Unofficial Olympic Sports

Before digging deeper into the so-called unofficial Olympic sports, let’s do a bit of background work.

Unfortunately, the Olympic Games which were meant to be celebrated in Tokyo next month, have been postponed to next year due to the coronavirus crisis.

However, there’s no reason to worry. Life challenges us every single day so that every one of us has the chance to take part in their own Olympic Games, a totally personalised experience.

Yes, you’ve read it properly. Forget about pole vaulting or synchronised swimming. Think about yawning with your eyes open or putting your contact lenses on with your eyes closed.

There are small daily victories that, unfortunately, are still labelled as unofficial Olympic sports.

  • Blowing your nose when it’s windy.
  • Typing on your phone at high speed with extremely long fake nails.
  • Holding a child in your arms for an extended period of time.
  • 200 metres sprint with obstacles (optional) towards the bus stop.
  • Sprinting to reach the first available seat before the bus starts again.
  • Trying not to lose balance in the underground or bus while standing up and when you have nowhere to hold on to.
  • Changing nappies in 15 seconds.
  • Changing the duvet cover.
  • Bring the washing inside when it rains.
  • Freestyle artistic sliding (falling is optional) on wet or icy pavement.
  • Stacking your grocery in the bag in 15 seconds, placing the heaviest and sturdiest items at the bottom and working from there, leaving the lightest and more delicate items for the top.
  • Juggling tangerines.
  • Slaloming on a Saturday afternoon on the busy Princes Street, zigzagging any obstacles.
  • Playing Twister.

Visible Fictions Keeps Creativity Alive During Lockdown

Photo by Annie Spratt on Unsplash

Over 100 people joined the Visible Fictions online event Phone Fictions Watch Party that took place on Tuesday the 28th of April at 3 pm on Facebook.

Dougie Irvine, Artistic Director of Visible Fictions, gave some background on the project.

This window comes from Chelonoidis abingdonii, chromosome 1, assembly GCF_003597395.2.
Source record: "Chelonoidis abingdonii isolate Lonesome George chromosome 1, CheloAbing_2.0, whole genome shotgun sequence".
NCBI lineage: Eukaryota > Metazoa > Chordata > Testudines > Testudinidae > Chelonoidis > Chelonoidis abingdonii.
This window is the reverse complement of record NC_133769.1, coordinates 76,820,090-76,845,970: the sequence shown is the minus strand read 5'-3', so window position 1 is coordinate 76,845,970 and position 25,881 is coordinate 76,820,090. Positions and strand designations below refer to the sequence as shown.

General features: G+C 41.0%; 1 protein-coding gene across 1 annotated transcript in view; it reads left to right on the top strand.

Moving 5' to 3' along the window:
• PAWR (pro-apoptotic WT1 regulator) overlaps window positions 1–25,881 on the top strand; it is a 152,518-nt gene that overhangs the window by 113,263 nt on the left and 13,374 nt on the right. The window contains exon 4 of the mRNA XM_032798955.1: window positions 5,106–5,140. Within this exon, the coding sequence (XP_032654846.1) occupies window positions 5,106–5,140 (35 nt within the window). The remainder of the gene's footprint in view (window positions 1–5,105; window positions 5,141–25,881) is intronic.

“The premise was really simple. We asked artists from all over Scotland to pitch ideas to us for short stories that could be filmed from the comfort of their own home using their mobile phones.”

“All we asked is that they would be entertaining and uplifting.”

Irvine said they aimed to commission 10 films but ended up choosing 15: “The quality of the pitches from artists across the nation were so fantastic that we knew we had to make more.”

The family-friendly online event showcased diverse art forms such as stop motion animation, original music, sketches, and monologues.

Halfway through the show, Sophie Ochojna, Marketing and Development Manager for Visible Fictions, talked about the prospects of the company.

“If the restrictions are lifted and we’re allowed to, we’re going to be touring a new production this autumn around Scotland.-

“It’s by playwriter Morna Young and it’s called The Squawk Talk Secrets, suitable for families with children over seven and up.”

Ochojna said the tour would include community venues, theatres, and schools.

During the watch party, viewers could post real-time comments.

In the comical piece “Clover Light Field” by James Beagon, food and toilet paper mysteriously disappeared in a flat.

Darrel Williams commented: “Excellent – just how I’m feeling.”Laura Kwiatkowski said “Wow what amazing creativity with an avocado!” after watching Elspeth Chapman‘s piece. It was a stop motion animation of some hands carving faces out of avocado seeds.